Earthquake Assessment For The Sixth Seal (Revelation 6:12)

Earthquake Risk in New Jersey

by Daniel R. Dombroski, Jr.

A 10–fold increase in amplitude represents about a 32–fold increase in energy released for the same duration of shaking. The best known magnitude scale is one designed by C.F. Richter in 1935 for west coast earthquakes.

An earthquake’s intensity is determined by observing its effects at a particular place on the Earth’s surface. Intensity depends on the earthquake’s magnitude, the distance from the epicenter, and local geology. These scales are based on reports of people awakening, felt movements, sounds, and visible effects on structures and landscapes. The most commonly used scale in the United States is the Modified Mercalli Intensity Scale, and its values are usually reported in Roman numerals to distinguish them from magnitudes.

Past damage in New Jersey

New Jersey doesn’t get many earthquakes, but it does get some. Fortunately most are small. A few New Jersey earthquakes, as well as a few originating outside the state, have produced enough damage to warrant the concern of planners and emergency managers.

Damage in New Jersey from earthquakes has been minor: items knocked off shelves, cracked plaster and masonry, and fallen chimneys. Perhaps because no one was standing under a chimney when it fell, there are no recorded earthquake–related deaths in New Jersey. We will probably not be so fortunate in the future.

Area Affected by Eastern Earthquakes

Although the United States east of the Rocky Mountains has fewer and generally smaller earthquakes than the West, at least two factors  increase the earthquake risk in New Jersey and the East. Due to geologic differences, eastern earthquakes effect areas ten times larger than western ones of the same magnitude. Also, the eastern United States is more densely populated, and New Jersey is the most densely populated state in the nation.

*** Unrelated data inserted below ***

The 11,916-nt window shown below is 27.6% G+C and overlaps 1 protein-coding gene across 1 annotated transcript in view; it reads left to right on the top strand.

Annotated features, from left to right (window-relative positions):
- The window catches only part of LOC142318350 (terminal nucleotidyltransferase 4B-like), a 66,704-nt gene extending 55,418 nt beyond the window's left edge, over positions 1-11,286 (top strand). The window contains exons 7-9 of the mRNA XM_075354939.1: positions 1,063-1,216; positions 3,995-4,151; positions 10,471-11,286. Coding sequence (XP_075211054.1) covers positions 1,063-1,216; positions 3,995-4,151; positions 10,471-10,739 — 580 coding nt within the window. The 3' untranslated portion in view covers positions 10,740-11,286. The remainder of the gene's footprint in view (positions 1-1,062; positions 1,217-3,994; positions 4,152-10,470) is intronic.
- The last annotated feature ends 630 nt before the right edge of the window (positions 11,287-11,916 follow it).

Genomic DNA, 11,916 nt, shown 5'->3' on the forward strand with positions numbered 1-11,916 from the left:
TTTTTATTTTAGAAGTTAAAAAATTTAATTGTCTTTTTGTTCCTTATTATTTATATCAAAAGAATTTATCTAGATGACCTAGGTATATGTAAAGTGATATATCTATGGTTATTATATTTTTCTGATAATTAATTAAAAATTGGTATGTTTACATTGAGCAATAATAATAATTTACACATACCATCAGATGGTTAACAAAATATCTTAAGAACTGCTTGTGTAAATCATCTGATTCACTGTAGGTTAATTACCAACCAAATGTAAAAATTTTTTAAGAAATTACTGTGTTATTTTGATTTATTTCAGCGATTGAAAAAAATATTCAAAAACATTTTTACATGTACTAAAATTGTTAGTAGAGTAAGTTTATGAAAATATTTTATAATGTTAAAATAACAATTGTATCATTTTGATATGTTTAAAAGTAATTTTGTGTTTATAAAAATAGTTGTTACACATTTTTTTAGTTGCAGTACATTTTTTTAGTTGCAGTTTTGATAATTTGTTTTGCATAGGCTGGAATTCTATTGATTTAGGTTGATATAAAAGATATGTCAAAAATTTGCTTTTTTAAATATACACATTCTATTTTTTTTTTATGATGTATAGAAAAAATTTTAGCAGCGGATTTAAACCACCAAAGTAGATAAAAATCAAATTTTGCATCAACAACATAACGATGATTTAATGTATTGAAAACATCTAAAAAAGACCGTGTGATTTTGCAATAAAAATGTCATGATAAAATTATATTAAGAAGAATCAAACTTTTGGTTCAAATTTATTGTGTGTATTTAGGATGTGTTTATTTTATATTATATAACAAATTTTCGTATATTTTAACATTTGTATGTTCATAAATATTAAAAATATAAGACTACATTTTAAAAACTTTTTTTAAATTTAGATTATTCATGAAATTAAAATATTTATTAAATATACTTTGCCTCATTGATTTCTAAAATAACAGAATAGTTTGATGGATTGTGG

Geologic Faults and Earthquakes in New Jersey

Although there are many faults in New Jersey, the Ramapo Fault, which separates the Piedmont and Highlands Physiographic Provinces, is the best known. In 1884 it was blamed for a damaging New York City earthquake simply because it was the only large fault mapped at the time. Subsequent investigations have shown the 1884 earthquake epicenter was actually located in Brooklyn, New York, at least 25 miles from the Ramapo Fault.

More recently, in the 1970’s and early 1980’s, earthquake risk along the Ramapo Fault received attention because of its proximity to the Indian Point, New York, Nuclear Power Generating Station. East of the Rocky Mountains (including New Jersey), earthquakes do not break the ground surface. Their focuses lie at least a few miles below the Earth’s surface, and their locations are determined by interpreting seismographic records. Geologic fault lines seen on the surface today are evidence of ancient events. The presence or absence of mapped faults (fault lines) does not denote either a seismic hazard or the lack of one, and earthquakes can occur anywhere in New Jersey.

Frequency of Damaging Earthquakes in New Jersey

Records for the New York City area, which have been kept for 300 years, provide good information

for estimating the frequency of earthquakes in New Jersey.

Earthquakes with a maximum intensity of VII (see table DamagingEarthquakes Felt in New Jersey )have occurred in the New York City area in 1737, 1783, and 1884. One intensity VI, four intensity V’s, and at least three intensity III shocks have also occurred in the New York area over the last 300 years.

Buildings and Earthquakes

The 1995 earthquake in Kobe, Japan, is an example of what might happen in New Jersey in a similar quake. It registered a magnitude 7.2 on the Richter scale and produced widespread destruction. But it was the age of construction, soil and foundation condition, proximity to the fault, and type of structure that were the major determining factors in the performance of each building. Newer structures, built to the latest construction standards, appeared to perform relatively well, generally ensuring the life safety of occupants.

Structures have collapsed in New Jersey without earthquakes; an earthquake would trigger many more. Building and housing codes need to be updated and strictly enforced to properly prepare for inevitable future earthquakes.